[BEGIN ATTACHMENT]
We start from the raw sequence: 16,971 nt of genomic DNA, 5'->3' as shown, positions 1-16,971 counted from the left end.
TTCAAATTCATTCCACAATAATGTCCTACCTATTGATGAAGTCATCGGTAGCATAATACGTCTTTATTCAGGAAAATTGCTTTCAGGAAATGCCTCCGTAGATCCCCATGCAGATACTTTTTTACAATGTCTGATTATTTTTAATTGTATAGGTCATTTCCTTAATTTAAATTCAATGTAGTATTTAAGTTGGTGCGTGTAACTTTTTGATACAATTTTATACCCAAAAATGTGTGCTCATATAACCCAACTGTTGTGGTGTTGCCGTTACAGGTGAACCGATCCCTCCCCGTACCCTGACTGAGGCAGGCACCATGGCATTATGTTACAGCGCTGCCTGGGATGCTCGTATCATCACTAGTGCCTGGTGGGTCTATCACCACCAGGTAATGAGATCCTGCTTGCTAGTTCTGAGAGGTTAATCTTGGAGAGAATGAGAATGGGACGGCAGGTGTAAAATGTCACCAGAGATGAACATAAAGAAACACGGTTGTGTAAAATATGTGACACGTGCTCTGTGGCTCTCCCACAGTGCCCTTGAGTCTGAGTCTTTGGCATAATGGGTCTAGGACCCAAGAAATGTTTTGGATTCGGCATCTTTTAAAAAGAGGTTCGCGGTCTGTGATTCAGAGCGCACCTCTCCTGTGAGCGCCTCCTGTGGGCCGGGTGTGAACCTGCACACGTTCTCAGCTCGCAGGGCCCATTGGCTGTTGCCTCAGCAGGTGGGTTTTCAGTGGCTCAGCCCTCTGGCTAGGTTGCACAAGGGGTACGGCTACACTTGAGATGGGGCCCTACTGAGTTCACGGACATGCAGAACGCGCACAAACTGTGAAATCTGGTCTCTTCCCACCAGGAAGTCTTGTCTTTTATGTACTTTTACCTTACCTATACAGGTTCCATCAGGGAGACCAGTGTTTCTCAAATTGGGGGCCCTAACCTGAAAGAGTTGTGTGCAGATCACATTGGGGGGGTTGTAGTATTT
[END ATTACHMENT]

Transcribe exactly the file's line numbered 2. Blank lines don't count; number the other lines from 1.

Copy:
TTCAAATTCATTCCACAATAATGTCCTACCTATTGATGAAGTCATCGGTAGCATAATACGTCTTTATTCAGGAAAATTGCTTTCAGGAAATGCCTCCGTAGATCCCCATGCAGATACTTTTTTACAATGTCTGATTATTTTTAATTGTATAGGTCATTTCCTTAATTTAAATTCAATGTAGTATTTAAGTTGGTGCGTGTAACTTTTTGATACAATTTTATACCCAAAAATGTGTGCTCATATAACCCAACTGTTGTGGTGTTGCCGTTACAGGTGAACCGATCCCTCCCCGTACCCTGACTGAGGCAGGCACCATGGCATTATGTTACAGCGCTGCCTGGGATGCTCGTATCATCACTAGTGCCTGGTGGGTCTATCACCACCAGGTAATGAGATCCTGCTTGCTAGTTCTGAGAGGTTAATCTTGGAGAGAATGAGAATGGGACGGCAGGTGTAAAATGTCACCAGAGATGAACATAAAGAAACACGGTTGTGTAAAATATGTGACACGTGCTCTGTGGCTCTCCCACAGTGCCCTTGAGTCTGAGTCTTTGGCATAATGGGTCTAGGACCCAAGAAATGTTTTGGATTCGGCATCTTTTAAAAAGAGGTTCGCGGTCTGTGATTCAGAGCGCACCTCTCCTGTGAGCGCCTCCTGTGGGCCGGGTGTGAACCTGCACACGTTCTCAGCTCGCAGGGCCCATTGGCTGTTGCCTCAGCAGGTGGGTTTTCAGTGGCTCAGCCCTCTGGCTAGGTTGCACAAGGGGTACGGCTACACTTGAGATGGGGCCCTACTGAGTTCACGGACATGCAGAACGCGCACAAACTGTGAAATCTGGTCTCTTCCCACCAGGAAGTCTTGTCTTTTATGTACTTTTACCTTACCTATACAGGTTCCATCAGGGAGACCAGTGTTTCTCAAATTGGGGGCCCTAACCTGAAAGAGTTGTGTGCAGATCACATTGGGGGGGTTGTAGTATTT